Festival Review: Hedi (2016)

Inhebbek Hedi

A tale of personal and political freedoms, Mohamed Ben Attia’s Hedi finds a troubled revolution in Tunisia’s deserted tourist resorts.

Independence Day

by Kendra Kronenbourg


CAUTION: Here be spoilers

The story of one man’s struggle for independence, as he frees himself from the shackles of an overbearing mother, a prearranged marriage and a domineering boss, Hedi is a metaphor for revolution, as his life is turned upside-down when he meets and promptly falls in love with Rym (Rym Ben Messaoud) a few days before his wedding. Majd Mastoura is first-rate as Hedi, the put-upon younger brother without the gumption to up and leave like his older brother (and his mother’s favourite). But while Mohamed Ben Attia’s film casts an interesting look over modern-day Tunisia, with its empty tourist resorts, unemployment, political unrest and corruption, Hedi remains somehow out of reach, not quite fusing its story of personal freedom into a political or narrative whole.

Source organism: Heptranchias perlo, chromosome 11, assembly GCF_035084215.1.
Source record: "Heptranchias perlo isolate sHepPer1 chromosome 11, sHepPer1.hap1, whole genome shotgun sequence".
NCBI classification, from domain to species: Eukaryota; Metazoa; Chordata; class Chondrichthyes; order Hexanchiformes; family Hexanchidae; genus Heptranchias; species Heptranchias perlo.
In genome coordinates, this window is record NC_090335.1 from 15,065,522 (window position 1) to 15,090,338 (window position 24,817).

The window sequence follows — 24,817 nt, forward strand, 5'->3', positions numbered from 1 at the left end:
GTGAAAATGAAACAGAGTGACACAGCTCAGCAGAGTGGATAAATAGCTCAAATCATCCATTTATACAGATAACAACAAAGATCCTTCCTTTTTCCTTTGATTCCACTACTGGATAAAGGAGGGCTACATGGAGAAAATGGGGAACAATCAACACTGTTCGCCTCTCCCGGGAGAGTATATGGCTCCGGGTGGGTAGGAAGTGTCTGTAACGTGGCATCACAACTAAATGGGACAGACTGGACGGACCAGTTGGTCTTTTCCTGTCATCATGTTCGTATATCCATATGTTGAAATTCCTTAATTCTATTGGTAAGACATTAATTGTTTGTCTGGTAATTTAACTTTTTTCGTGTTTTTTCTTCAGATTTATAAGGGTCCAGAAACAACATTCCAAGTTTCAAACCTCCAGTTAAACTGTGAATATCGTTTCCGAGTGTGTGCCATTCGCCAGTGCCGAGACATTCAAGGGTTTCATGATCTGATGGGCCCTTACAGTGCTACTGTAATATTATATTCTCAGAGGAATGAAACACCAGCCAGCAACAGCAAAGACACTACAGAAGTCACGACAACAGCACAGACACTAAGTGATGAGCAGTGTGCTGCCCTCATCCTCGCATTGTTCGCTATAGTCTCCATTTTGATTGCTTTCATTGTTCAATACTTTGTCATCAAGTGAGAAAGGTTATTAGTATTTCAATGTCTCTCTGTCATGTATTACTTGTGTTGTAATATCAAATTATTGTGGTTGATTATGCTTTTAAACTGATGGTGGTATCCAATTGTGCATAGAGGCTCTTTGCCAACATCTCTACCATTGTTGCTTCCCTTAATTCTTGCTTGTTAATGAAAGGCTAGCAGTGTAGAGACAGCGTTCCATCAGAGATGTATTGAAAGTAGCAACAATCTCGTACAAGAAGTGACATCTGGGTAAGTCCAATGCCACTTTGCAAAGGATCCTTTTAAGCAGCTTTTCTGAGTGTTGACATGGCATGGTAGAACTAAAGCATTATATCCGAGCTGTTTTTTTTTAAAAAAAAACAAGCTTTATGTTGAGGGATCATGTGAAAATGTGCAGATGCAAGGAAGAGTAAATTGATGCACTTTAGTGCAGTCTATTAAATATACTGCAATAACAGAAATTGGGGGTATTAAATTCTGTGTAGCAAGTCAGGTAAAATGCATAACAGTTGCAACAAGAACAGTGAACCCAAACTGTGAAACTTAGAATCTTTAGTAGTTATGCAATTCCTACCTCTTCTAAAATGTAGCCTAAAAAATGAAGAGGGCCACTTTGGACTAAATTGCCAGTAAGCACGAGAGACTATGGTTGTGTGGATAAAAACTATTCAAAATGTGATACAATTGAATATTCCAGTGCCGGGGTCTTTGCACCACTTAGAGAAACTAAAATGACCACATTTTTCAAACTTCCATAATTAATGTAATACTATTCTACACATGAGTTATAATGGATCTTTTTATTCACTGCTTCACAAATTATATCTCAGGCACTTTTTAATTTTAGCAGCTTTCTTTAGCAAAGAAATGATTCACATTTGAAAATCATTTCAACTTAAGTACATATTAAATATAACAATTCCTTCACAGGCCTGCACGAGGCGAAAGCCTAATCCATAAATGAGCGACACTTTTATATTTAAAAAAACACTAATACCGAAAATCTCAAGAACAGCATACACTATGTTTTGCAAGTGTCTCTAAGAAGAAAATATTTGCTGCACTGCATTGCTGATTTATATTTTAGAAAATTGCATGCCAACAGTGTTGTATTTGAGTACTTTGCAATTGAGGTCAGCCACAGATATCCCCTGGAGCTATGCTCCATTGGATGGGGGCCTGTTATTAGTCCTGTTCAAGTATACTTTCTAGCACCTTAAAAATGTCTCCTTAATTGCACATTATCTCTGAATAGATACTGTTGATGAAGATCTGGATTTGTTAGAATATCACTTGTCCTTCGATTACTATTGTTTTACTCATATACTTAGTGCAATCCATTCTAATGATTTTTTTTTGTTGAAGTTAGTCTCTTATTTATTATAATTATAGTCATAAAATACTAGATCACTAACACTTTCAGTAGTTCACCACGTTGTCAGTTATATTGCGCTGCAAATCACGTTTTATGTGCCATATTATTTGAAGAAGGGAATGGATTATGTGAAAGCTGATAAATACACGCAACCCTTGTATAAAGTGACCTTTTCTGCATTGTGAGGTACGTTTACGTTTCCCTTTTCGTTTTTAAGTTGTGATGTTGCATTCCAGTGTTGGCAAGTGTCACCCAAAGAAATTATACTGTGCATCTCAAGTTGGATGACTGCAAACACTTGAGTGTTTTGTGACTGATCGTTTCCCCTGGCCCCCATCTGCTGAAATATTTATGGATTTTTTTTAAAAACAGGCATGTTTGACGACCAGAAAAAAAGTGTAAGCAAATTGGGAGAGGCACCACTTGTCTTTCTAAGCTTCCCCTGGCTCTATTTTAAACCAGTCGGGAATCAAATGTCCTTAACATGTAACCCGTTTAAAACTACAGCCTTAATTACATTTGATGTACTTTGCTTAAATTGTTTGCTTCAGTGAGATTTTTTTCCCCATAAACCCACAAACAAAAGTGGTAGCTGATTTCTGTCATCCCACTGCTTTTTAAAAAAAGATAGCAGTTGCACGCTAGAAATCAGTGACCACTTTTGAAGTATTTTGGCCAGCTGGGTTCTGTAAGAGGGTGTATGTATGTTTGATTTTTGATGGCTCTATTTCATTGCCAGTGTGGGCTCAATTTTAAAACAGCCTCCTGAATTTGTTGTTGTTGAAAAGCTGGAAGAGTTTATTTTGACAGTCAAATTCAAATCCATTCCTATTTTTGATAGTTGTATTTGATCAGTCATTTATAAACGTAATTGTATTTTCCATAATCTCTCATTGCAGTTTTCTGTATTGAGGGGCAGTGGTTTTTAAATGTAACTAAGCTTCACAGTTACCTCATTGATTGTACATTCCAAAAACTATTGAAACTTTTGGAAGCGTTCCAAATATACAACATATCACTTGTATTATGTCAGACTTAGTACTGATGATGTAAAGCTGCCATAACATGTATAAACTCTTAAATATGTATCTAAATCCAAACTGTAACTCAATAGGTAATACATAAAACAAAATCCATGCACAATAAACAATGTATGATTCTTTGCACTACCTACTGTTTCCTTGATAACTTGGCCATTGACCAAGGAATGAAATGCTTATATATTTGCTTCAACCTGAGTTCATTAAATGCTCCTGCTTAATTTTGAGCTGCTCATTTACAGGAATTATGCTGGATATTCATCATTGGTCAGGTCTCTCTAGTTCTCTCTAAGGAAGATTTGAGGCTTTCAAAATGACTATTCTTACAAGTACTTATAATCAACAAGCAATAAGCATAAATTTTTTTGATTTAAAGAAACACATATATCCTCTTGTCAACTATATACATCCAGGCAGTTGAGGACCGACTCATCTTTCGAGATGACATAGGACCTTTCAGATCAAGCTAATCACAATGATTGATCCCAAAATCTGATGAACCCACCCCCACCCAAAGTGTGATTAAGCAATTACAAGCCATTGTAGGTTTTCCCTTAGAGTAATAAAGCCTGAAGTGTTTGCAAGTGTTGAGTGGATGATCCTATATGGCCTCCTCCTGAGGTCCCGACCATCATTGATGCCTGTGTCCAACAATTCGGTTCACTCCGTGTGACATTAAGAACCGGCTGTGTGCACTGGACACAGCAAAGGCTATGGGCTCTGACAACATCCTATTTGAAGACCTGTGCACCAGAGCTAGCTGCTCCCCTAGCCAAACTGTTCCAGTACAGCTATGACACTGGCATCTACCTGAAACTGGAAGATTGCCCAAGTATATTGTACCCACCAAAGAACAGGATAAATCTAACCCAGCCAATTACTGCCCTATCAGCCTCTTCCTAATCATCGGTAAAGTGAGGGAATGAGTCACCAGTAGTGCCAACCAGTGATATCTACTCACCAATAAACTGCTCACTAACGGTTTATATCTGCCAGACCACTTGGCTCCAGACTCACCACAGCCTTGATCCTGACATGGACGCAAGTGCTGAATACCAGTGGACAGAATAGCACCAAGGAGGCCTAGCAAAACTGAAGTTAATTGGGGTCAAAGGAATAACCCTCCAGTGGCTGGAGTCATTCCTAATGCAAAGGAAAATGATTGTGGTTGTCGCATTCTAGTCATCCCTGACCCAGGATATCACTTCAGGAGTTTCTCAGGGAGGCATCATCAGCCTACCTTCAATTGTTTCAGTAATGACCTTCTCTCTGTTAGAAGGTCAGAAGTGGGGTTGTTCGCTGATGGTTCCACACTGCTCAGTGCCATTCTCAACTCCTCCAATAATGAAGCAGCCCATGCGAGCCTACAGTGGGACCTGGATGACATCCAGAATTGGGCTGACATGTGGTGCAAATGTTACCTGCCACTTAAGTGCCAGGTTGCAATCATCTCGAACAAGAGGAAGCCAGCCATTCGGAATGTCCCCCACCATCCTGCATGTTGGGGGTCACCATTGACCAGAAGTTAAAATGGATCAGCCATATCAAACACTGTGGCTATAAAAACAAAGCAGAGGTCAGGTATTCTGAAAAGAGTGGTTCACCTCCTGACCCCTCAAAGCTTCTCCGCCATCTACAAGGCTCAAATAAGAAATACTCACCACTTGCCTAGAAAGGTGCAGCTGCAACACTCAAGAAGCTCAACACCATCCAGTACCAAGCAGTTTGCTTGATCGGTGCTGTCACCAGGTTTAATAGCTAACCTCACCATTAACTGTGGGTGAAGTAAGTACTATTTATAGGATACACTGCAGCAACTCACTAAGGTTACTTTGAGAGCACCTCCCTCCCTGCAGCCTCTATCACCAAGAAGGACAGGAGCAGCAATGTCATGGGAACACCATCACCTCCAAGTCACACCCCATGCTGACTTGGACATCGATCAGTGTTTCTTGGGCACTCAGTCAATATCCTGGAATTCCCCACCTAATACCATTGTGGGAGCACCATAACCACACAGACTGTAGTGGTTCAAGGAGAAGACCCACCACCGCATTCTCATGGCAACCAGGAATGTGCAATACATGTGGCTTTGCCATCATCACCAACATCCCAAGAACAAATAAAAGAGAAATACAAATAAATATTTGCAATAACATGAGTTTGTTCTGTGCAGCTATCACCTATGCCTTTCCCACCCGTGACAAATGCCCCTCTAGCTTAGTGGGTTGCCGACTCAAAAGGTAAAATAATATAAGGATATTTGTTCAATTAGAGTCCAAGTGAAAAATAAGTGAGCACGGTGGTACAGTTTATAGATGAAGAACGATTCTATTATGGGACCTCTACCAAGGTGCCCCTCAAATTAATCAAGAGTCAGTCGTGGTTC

Hedi is now showing at the 66th Berlin Film Festival

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